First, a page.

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Several years after her graduation from university, Randy Lai (EMBA 2005) joined the world’s largest global chain restaurant ― McDonald’s. She started as a marketing executive and was promoted to Managing Director of McDonald’s Hong Kong, the first time ever for a Hong Kong person. She was also commended for her achievement on numerous occasions for the successful promotional campaigns and innovative services she introduced. In order to manage 15,000 employees and 230 plus restaurants, the young Managing Director’s mantra is that the leaders of the new generation must be armed with 'Wisdom', 'Benevolence' and 'Courage' to usher in an innovative style of leadership.
Randy (2nd row, 9th from right) joined her EMBA classmates on an exchange visit
In her earlier years, Randy majored in Economics in Canada. Upon returning to Hong Kong, she worked for international corporations including Microsoft and Nike, eventually joining McDonald’s. At that time, although she had a few years of working experience, she felt there was plenty of room for self-improvement. “The Executive MBA Program at CUHK is world renowned for excellence in both theory and practicality. Even my boss was a graduate of this program, so several colleagues, including myself, were encouraged to sign up and go for it.”
Randy happily reflects on her study days because from Monday to Friday she had to rack her brains to the fullest extent, whereas on weekends, she could improve her learning by absorbing new knowledge from classes. “I remember distinctively in the Marketing course, I was taught the thinking model of using the ‘Left & Right Circles’. The ‘Left Circle’ represents company’s needs. The ‘Right Circle’ represents product superiority. The more the two circles overlap, the more our products satisfy customers’ needs. Even today, I still apply this thinking model to our company’s development strategies.”
Making the acquaintance of classmates from different backgrounds became another plus for Randy. “Some of my classmates came from the government or volunteer groups. I tended to see things from a commercial angle and their ways of thinking quite differed from mine. Being able to communicate with them freely really broadened my mind.” It seems to us Randy really had a lot to gain. No wonder she goes back to CUHK year after year as a guest lecturer to share her marketing insights.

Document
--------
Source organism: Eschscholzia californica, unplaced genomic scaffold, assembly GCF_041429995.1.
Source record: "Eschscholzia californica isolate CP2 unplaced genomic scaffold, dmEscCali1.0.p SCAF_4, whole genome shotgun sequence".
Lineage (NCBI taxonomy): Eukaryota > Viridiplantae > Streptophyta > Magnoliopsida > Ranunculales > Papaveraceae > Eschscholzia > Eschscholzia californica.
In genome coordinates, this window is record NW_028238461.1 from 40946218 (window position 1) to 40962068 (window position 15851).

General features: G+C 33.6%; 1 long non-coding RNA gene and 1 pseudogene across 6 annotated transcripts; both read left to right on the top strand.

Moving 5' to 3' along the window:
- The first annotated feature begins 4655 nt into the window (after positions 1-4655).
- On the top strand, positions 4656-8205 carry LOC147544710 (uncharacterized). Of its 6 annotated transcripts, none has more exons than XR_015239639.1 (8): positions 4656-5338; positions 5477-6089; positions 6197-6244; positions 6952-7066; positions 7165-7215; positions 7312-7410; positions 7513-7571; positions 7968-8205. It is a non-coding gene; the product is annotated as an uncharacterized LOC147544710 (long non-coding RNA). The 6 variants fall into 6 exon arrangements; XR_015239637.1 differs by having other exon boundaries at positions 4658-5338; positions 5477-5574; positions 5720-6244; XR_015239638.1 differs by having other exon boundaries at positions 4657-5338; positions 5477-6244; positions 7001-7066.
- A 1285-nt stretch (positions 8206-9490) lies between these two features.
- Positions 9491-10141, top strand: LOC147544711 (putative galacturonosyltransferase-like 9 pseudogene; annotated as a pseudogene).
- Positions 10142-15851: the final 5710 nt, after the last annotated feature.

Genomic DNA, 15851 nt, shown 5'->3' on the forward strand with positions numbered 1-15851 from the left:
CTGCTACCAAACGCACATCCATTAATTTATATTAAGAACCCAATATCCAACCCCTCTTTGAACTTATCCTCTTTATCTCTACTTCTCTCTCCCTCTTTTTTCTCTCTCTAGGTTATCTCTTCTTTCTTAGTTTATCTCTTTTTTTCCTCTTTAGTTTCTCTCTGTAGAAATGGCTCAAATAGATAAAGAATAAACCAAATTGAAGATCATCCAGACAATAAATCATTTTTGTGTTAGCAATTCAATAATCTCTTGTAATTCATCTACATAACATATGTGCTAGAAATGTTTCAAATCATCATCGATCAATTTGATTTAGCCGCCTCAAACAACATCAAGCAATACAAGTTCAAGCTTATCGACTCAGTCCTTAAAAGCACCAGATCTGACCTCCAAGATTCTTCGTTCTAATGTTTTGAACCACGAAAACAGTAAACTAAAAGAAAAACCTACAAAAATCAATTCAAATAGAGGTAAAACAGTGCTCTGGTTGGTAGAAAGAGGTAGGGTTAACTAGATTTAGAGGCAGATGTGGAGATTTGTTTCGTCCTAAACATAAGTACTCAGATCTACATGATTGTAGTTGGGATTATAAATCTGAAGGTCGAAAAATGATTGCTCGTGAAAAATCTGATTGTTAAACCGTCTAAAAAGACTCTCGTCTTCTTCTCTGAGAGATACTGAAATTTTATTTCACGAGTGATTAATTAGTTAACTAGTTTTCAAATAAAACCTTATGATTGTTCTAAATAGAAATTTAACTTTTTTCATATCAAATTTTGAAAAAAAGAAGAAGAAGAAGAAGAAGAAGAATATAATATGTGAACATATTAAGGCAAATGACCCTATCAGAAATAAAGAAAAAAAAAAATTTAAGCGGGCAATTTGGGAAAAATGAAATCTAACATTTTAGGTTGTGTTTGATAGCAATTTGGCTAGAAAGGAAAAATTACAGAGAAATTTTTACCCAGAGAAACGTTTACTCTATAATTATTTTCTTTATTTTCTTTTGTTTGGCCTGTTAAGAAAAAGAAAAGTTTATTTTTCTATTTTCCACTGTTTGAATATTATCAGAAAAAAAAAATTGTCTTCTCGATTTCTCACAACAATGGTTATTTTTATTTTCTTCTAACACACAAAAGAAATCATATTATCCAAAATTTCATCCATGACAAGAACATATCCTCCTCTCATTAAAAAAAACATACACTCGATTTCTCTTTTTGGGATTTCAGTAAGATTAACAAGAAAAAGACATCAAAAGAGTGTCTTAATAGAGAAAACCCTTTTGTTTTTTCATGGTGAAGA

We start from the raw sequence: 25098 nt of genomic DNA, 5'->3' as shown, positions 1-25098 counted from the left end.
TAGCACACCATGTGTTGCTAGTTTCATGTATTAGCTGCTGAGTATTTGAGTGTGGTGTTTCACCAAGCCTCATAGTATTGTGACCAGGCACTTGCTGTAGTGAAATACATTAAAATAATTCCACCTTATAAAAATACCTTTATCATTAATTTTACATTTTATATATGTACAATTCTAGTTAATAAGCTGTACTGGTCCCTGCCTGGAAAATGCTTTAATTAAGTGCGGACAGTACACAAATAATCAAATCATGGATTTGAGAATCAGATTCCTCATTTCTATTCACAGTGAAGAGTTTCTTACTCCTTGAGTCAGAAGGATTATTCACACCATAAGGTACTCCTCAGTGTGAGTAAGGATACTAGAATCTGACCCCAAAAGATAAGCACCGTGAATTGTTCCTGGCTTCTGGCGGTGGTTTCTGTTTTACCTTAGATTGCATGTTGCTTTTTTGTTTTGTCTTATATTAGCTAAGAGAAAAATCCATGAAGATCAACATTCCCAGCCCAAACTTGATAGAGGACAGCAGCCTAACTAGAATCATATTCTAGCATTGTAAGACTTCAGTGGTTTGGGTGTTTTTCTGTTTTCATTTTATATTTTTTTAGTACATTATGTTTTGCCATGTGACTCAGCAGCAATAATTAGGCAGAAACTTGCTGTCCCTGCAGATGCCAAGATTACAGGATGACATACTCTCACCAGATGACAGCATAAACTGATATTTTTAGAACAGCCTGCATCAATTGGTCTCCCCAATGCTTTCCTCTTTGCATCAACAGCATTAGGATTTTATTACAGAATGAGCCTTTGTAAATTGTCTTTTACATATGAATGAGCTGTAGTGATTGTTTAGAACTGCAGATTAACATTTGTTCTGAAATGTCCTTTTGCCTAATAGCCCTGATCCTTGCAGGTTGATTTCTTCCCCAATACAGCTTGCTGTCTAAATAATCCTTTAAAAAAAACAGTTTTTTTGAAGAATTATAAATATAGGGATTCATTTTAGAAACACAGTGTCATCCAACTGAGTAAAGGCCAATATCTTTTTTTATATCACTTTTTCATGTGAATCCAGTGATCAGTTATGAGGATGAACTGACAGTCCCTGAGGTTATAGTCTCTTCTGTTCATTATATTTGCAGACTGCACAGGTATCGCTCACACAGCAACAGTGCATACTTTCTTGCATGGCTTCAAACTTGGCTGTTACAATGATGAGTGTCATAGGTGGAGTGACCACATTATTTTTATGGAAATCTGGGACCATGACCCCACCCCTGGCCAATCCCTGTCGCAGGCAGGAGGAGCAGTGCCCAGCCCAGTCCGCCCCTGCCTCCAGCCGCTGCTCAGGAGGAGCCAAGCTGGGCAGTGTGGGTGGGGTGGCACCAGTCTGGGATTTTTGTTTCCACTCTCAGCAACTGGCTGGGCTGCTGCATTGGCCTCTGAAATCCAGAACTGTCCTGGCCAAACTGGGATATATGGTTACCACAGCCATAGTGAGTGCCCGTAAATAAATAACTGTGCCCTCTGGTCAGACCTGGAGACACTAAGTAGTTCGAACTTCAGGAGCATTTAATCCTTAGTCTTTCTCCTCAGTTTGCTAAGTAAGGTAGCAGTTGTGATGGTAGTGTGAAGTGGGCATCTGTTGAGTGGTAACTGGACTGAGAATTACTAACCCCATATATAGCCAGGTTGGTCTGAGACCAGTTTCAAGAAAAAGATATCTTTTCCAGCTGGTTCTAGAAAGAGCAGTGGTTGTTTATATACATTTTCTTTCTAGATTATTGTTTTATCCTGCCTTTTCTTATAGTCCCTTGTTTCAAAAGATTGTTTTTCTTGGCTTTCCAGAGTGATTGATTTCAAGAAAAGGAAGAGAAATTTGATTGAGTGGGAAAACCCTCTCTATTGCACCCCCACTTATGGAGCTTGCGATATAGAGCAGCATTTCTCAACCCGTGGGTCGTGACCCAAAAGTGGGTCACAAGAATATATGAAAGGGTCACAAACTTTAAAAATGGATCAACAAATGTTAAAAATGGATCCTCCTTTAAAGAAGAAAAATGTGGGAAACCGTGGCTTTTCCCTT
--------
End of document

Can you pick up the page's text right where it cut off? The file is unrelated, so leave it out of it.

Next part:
Ever since childhood, Randy (left) had celebrated her birthday with family members at McDonald’s. Her love of McDonald’s began at an early stage.
Ever since her childhood, Randy had been a big fan of McDonald’s. She had always held her birthday parties there and even dreamed of becoming a member of the company one day. Randy knew that McDonald’s never hired marketing personnel through advertisements, so she took the initiative to approach the company directly, through which she successfully got an opportunity for interview.
Prior to attending the job interview, she did her preparation well. She drafted a proposal on the improvement of the McDonald’s website. She also compiled a video clip of the marketing campaigns where she had previously worked, together with relevant news clippings and press releases she had worked on. Her efforts made a great impression on the interviewers and Randy was hired eventually. Looking back on this process, Randy always says to her co-workers: “If you are 200% ready, you’ll never miss any single opportunity.”
Randy started working for McDonald’s China and went frequently to the Mainland. Sometimes, she traveled so much that she would wake up and wonder where she was. Subsequently, Randy was transferred to McDonald’s Hong Kong and was given promotions as a result of her diligence, willingness to learn, and sharp sense of market trends. She was also recognized for her personnel management skills and her leadership abilities. She finally advanced to the top level of senior management, but before that, she had to undergo operational training for a period of one year.